Eur. J. Entomol. 113: 143-149, 2016 | 10.14411/eje.2016.018

Factors limiting the northern distribution of the blueberry maggot, Rhagoletis mendax (Diptera: Tephritidae) in Eastern Canada

Charles VINCENT1, Pierre LEMOYNE1, Sonia GAUL2, Kenna MACKENZIE3
1 Saint-Jean-sur-Richelieu Research and Development Centre, Agriculture and Agri-Food Canada, 430 Gouin Blvd., Saint-Jean-sur-Richelieu, QC Canada J3B 3E6; e-mails: charles.vincent@agr.gc.ca, pierre.lemoyne@agr.gc.ca
2 Kentville Research and Development Centre, Agriculture and Agri-Food Canada, 32 Main Street, Kentville, N.S., Canada B4N 1J5; e-mail: sonia.gaul@agr.gc.ca
3 Summerland Research and Development Centre, Agriculture and Agri-Food Canada, 4200 Highway #97, South Summerland, B.C., Canada V0H 1Z0; e-mail: kenna.mackenzie@agr.gc.ca

Until recently, the Canadian distribution of the blueberry maggot, Rhagoletis mendax Curran (Diptera: Tephritidae), was restricted to Nova Scotia, Prince Edward Island and New Brunswick. The insect was first mentioned in southern Quebec in 1996 and, to date, it has not reached the Lac St-Jean region, where 34% of Canadian blueberry acreage is located. Two questions concerning the northern limit of distribution of the blueberry maggot in Quebec were addressed. First, are wild plants suitable hosts for larval development? We collected the fruit of five wild plants, (e.g. Vaccinium corymbosum, Vaccinium angustifolium, Vaccinium myrtilloides, Gaylussacia baccata, and Aronia melanocarpa) growing in southern Quebec and allowed larvae to complete their development into pupae. Blueberry maggot pupae were recovered from Vaccinium corymbosum, Vaccinium angustifolium, and Gaylussacia baccata, indicating that these plants are suitable for larval development. Second, are harsh winter temperatures a factor limiting the northern distribution of the blueberry maggot? Pupae collected in Quebec and Nova Scotia were put in the soil in the fall and were brought back to the laboratory to determine their supercooling points at different times during winter. The supercooling points of pupae collected in Quebec and Nova Scotia averaged -22.6°C. In natural conditions, air temperatures <-20°C are frequently observed in Quebec in January, February and March. However, due to snow cover, soil temperatures are rarely <-12°C. If -22.6°C constitutes the lower limit for the survival, then winter temperatures are probably not a limiting factor to its northern distribution in Quebec, because blueberry maggot pupae overwinter in the soil.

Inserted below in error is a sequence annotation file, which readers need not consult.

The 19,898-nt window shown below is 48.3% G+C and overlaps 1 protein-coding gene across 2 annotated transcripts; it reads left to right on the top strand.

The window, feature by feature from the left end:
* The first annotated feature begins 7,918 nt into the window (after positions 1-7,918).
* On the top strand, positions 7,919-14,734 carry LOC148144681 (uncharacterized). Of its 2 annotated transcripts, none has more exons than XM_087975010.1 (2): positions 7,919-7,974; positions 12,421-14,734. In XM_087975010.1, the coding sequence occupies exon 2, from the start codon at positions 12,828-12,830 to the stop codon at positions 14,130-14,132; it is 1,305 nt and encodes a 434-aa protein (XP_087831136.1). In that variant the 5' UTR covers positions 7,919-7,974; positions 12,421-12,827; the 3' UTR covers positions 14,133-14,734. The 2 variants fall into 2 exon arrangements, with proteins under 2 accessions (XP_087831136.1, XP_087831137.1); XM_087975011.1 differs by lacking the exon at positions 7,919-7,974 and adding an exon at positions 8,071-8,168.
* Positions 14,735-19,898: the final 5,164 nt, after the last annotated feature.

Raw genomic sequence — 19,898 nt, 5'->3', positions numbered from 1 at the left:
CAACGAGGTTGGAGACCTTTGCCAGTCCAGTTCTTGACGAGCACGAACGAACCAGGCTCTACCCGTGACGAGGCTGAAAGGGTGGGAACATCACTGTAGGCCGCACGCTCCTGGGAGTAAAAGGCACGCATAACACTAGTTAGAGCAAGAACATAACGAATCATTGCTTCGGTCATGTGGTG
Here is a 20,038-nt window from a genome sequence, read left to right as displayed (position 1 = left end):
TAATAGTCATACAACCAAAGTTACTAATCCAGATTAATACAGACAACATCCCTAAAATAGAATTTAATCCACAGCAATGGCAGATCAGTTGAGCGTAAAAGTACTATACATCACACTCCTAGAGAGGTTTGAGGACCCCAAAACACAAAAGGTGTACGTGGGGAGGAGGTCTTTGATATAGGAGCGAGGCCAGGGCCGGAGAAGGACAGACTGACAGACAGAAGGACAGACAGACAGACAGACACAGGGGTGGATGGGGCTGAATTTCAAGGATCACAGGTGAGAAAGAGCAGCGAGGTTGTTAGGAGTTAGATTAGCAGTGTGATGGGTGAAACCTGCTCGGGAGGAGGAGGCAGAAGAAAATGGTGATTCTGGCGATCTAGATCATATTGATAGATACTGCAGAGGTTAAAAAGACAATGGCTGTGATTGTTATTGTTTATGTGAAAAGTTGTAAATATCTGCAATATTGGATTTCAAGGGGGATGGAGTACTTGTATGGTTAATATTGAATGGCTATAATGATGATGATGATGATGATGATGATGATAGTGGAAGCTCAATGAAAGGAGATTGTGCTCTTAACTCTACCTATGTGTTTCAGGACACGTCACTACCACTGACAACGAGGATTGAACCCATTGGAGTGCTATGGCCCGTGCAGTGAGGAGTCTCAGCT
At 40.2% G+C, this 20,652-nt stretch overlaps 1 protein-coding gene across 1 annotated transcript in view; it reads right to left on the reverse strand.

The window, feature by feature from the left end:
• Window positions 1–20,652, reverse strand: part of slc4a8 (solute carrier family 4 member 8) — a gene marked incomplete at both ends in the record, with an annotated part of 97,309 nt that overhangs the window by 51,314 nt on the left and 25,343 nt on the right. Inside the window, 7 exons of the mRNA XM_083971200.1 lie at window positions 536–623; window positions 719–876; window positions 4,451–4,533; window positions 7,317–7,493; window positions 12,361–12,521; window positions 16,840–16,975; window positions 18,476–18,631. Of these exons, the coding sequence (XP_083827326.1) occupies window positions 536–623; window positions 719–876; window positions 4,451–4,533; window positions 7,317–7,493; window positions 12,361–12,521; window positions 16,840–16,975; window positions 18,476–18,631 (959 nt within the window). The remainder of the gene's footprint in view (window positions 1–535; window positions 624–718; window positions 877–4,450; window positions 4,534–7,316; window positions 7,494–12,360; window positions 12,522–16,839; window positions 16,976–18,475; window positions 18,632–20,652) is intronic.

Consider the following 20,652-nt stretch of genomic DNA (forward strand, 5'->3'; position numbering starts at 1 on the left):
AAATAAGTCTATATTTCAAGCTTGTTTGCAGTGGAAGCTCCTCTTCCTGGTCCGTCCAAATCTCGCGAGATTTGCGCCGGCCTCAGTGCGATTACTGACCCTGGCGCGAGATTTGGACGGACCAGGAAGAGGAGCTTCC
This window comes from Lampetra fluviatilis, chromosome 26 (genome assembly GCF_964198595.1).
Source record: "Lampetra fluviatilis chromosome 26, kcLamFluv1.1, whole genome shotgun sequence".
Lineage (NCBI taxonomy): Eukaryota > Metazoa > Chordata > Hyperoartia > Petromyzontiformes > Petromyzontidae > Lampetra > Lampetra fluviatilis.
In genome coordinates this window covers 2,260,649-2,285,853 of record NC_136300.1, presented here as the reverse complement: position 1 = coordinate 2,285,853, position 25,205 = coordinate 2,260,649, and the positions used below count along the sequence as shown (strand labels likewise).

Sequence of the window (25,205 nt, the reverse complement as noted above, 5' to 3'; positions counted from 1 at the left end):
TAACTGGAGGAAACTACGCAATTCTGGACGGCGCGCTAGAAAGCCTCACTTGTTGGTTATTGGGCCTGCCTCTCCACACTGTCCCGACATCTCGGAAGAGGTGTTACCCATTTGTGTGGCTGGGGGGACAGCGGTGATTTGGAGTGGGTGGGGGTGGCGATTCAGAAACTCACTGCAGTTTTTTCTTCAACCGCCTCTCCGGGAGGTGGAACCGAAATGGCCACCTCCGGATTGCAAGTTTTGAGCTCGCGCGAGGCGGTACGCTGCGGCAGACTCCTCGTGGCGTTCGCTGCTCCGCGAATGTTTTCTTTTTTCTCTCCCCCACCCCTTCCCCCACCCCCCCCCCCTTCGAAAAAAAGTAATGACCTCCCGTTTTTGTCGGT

Keywords: Diptera, Tephritidae, Rhagoletis mendax, blueberry maggot, supercooling point, overwintering, host plants, Vaccinium spp.

Received: June 29, 2015; Accepted: October 22, 2015; Published online: January 28, 2016

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